Submitted by Blake on July 12, 2000 - 9:43am
DM Review has a Story on a survey to see what business has learned from the enormous expenditures organizations made to \"fix\" the Y2K data design defect. Guess what? Nothing.
\"The fact of the matter is that 62 percent of information professionals believe that their organization and others have not learned important lessons from their Y2K experiences and have not changed their data design processes.
Submitted by Blake on July 12, 2000 - 9:39am
A Story on the new National Library in Lebanon. The newly reconstructed library will contain 250,000 books, reconstruction of the National Museum cost $5 million. The first library was damaged during the civil war.
“Without a National Library, a cultural pillar, Lebanon will lose the intellectual heritage that we’re so proud of,”, said Youssef Beydoun, Education Minister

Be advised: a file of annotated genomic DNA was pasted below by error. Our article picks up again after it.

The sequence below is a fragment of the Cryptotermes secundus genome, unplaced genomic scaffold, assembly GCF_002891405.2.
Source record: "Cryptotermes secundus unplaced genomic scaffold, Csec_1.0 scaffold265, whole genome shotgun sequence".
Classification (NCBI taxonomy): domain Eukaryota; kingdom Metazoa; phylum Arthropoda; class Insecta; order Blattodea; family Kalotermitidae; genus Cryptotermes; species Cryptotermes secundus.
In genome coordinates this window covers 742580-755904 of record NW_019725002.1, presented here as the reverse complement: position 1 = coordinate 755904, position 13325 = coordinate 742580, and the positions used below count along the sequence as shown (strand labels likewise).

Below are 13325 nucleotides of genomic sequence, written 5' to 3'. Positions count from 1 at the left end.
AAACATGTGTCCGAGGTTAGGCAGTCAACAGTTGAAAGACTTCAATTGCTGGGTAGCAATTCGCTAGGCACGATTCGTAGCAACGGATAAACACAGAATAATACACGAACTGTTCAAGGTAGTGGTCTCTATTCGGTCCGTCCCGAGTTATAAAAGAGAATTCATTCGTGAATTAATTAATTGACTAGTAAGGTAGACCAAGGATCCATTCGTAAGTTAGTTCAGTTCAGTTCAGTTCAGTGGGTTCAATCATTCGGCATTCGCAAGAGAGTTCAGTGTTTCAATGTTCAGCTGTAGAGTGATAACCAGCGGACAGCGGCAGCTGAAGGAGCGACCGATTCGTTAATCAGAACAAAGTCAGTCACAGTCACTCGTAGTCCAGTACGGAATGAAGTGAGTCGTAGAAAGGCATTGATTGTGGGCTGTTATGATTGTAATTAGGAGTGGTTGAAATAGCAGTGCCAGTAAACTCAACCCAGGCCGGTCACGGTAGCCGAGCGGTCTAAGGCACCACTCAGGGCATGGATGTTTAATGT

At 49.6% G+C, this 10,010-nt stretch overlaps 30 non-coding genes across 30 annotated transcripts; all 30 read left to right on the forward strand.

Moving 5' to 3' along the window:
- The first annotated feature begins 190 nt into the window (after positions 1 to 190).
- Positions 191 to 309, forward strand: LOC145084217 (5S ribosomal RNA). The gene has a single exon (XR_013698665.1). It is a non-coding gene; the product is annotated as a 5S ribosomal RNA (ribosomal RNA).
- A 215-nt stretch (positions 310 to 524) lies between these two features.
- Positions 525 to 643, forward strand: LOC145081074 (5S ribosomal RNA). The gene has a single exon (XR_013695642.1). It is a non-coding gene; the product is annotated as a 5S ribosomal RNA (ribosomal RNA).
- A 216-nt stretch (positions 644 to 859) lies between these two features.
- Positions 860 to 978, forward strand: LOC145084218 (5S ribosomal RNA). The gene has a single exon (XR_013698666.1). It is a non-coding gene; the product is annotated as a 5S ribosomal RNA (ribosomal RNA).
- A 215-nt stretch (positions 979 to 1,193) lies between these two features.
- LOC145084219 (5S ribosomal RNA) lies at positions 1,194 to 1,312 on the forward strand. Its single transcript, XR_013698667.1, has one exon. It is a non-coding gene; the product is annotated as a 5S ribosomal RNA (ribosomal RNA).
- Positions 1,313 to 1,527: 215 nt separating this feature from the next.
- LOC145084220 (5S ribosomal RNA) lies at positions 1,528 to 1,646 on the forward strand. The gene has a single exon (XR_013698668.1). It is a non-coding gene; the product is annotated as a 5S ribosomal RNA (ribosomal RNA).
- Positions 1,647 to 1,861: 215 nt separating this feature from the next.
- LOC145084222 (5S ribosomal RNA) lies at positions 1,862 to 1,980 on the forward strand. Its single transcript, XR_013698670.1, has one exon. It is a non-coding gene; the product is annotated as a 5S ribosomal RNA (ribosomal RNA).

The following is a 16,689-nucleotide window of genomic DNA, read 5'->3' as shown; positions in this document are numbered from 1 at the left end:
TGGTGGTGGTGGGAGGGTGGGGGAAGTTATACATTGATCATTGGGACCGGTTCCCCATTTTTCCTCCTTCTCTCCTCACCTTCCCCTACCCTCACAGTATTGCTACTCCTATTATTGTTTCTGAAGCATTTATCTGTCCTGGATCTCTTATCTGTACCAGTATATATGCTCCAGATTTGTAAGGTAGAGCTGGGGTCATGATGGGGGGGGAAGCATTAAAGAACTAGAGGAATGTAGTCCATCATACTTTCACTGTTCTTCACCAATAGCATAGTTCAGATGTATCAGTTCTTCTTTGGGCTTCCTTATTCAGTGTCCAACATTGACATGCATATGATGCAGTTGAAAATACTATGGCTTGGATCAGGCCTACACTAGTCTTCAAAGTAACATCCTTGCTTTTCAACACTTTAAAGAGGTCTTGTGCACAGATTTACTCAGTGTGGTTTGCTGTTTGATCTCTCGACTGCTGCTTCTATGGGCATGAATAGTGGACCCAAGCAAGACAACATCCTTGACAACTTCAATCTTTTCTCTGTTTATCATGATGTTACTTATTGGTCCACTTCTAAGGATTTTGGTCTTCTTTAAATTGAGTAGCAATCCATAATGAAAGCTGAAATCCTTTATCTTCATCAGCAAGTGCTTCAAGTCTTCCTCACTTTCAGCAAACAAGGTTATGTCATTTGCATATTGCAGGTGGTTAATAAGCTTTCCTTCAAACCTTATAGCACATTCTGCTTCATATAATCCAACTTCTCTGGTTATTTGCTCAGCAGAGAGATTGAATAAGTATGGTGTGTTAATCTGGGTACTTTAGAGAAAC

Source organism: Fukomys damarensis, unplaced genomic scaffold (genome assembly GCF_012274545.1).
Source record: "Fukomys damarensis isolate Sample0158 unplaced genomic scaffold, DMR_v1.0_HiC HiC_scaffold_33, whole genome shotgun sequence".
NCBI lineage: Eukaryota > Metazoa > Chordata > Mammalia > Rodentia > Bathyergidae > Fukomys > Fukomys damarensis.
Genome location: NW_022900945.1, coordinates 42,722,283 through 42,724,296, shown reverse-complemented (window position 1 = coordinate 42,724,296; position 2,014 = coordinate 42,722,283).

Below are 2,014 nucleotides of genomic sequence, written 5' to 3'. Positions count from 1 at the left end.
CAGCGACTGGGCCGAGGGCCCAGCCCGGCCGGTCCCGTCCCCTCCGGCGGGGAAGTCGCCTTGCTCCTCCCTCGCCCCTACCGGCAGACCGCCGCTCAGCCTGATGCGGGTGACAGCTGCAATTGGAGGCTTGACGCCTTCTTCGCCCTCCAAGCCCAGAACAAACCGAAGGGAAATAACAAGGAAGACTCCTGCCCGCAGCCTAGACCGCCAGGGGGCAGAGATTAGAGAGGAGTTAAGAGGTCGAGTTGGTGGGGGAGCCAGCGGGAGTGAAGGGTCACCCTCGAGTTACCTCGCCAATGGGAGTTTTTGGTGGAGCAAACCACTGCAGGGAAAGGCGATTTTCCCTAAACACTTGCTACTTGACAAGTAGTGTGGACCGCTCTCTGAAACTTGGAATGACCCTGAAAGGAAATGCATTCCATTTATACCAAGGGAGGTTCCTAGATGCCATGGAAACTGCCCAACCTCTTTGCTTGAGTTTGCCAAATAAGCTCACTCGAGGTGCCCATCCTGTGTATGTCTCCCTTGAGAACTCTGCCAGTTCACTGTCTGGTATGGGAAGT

Submitted by Blake on July 12, 2000 - 9:34am
Matthew Lesesky Writes: <BR>
An update as to what is happening at OpenMind.
We have signed up some more content and profs how are interested
in using our system. We are actively recruiting others who may be
interested. It would be great to get leads from some of your
readers - they can email Scott Deluca - [email protected]. We are also
almost settled on a technology - metatext or versaware. Also, we
have brought on a biz dev hire and a editor.
Please let your readers know that we need their help, about our
progress, and please point them to our websites at ompg.com and opentextproject.org.
Submitted by Steven on July 12, 2000 - 9:30am